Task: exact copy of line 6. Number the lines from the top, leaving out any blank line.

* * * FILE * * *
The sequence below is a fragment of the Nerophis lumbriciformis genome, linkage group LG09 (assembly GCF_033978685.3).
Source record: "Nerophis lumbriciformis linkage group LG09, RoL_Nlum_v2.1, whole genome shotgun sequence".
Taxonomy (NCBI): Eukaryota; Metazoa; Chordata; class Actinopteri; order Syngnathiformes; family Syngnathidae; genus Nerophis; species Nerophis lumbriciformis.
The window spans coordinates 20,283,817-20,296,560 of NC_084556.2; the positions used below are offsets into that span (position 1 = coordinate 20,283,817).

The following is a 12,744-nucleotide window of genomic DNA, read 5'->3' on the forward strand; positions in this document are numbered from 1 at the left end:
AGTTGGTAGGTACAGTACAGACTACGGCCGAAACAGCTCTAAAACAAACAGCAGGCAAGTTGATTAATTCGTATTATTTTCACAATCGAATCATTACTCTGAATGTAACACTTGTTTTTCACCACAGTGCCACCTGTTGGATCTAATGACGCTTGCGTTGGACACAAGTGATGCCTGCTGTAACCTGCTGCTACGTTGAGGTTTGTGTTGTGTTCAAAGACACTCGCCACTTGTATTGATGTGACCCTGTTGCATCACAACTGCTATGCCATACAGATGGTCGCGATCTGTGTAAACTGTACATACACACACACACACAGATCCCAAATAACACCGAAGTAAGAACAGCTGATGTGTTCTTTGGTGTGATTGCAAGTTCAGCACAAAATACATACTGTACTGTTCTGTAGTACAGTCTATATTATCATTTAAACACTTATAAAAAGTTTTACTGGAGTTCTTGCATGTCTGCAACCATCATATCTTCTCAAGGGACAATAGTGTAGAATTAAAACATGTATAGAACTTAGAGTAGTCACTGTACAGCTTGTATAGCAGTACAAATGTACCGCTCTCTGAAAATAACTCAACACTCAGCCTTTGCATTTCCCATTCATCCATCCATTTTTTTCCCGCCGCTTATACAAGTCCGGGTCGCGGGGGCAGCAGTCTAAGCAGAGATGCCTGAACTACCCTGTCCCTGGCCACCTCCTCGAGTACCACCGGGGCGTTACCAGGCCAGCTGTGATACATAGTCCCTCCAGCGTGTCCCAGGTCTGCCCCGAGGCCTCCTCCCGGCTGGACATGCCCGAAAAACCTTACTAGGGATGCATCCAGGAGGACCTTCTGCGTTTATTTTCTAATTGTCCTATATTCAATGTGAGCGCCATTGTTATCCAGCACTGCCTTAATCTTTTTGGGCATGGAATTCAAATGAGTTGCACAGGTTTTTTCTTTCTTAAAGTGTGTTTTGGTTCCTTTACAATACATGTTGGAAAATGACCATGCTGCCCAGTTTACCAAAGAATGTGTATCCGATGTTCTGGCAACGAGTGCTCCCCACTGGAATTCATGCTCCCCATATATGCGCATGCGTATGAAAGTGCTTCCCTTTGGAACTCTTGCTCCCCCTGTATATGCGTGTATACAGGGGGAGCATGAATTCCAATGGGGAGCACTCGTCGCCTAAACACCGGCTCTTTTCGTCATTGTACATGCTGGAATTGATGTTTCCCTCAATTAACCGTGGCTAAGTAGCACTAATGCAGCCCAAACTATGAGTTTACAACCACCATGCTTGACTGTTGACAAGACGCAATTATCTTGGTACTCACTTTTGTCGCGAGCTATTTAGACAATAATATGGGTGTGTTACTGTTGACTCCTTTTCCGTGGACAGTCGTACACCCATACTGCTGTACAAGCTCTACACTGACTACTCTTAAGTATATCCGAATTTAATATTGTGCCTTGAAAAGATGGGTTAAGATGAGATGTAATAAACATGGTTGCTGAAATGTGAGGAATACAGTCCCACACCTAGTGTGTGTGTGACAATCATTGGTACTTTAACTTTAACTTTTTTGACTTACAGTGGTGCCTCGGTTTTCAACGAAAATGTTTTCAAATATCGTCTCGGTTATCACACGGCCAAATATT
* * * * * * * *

AGTTGGTAGGTACAGTACAGACTACGGCCGAAACAGCTCTAAAACAAACAGCAGGCAAGTTGATTAATTCGTATTATTTTCACAATCGAATCATTACTCTGAATGTAACACTTGTTTTTCACCACAGTGCCACCTGTTGGATCTAATGACGCTTGCGTTGGACACAAGTGATGCCTGCTGTAACCTGCTGCTACGTTGAGGTTTGTGTTGTGTTCAAAGACACTCGCCACTTGTATTGATGTGACCCTGTTGCATCACAACTGCTATGCCATACAGATGGTCGCGATCTGTGTAAACTGTACATACACACACACACACAGATCCCAAATAACACCGAAGTAAGAACAGCTGATGTGTTCTTTGGTGTGATTGCAAGTTCAGCACAAAATACATACTGTACTGTTCTGTAGTACAGTCTATATTATCATTTAAACACTTATAAAAAGTTTTACTGGAGTTCTTGCATGTCTGCAACCATCATATCTTCTCAAGGGACAATAGTGTAGAATTAAAACATGTATAGAACTTAGAGTAGTCACTGTACAGCTTGTATAGCAGTACAAATGTACCGCTCTCTGAAAATAACTCAACACTCAGCCTTTGCATTTCCCATTCATCCATCCATTTTTTTCCCGCCGCTTATACAAGTCCGGGTCGCGGGGGCAGCAGTCTAAGCAGAGATGCCTGAACTACCCTGTCCCTGGCCACCTCCTCGAGTACCACCGGGGCGTTACCAGGCCAGCTGTGATACATAGTCCCTCCAGCGTGTCCCAGGTCTGCCCCGAGGCCTCCTCCCGGCTGGACATGCCCGAAAAACCTTACTAGGGATGCATCCAGGAGGACCTTCTGCGTTTATTTTCTAATTGTCCTATATTCAATGTGAGCGCCATTGTTATCCAGCACTGCCTTAATCTTTTTGGGCATGGAATTCAAATGAGTTGCACAGGTTTTTTCTTTCTTAAAGTGTGTTTTGGTTCCTTTACAATACATGTTGGAAAATGACCATGCTGCCCAGTTTACCAAAGAATGTGTATCCGATGTTCTGGCAACGAGTGCTCCCCACTGGAATTCATGCTCCCCATATATGCGCATGCGTATGAAAGTGCTTCCCTTTGGAACTCTTGCTCCCCCTGTATATGCGTGTATACAGGGGGAGCATGAATTCCAATGGGGAGCACTCGTCGCCTAAACACCGGCTCTTTTCGTCATTGTACATGCTGGAATTGATGTTTCCCTCAATTAACCGTGGCTAAGTAGCACTAATGCAGCCCAAACTATGAGTTTACAACCACCATGCTTGACTGTTGACAAGACGCAATTATCTTGGTACTCACTTTTGTCGCGAGCTATTTAGACAATAATATGGGTGTGTTACTGTTGACTCCTTTTCCGTGGACAGTCGTACACCCATACTGCTGTACAAGCTCTACACTGACTACTCTTAAGTATATCCGAATTTAATATTGTGCCTTGAAAAGATGGGTTAAGATGAGATGTAATAAACATGGTTGCTGAAATGTGAGGAATACAGTCCCACACCTAGTGTGTGTGTGACAATCATTGGTACTTTAACTTTAACTTTTTTGACTTACAGTGGTGCCTCGGTTTTCAACGAAAATGTTTTCAAATATCGTCTCGGTTATCACACGGCCAAATATT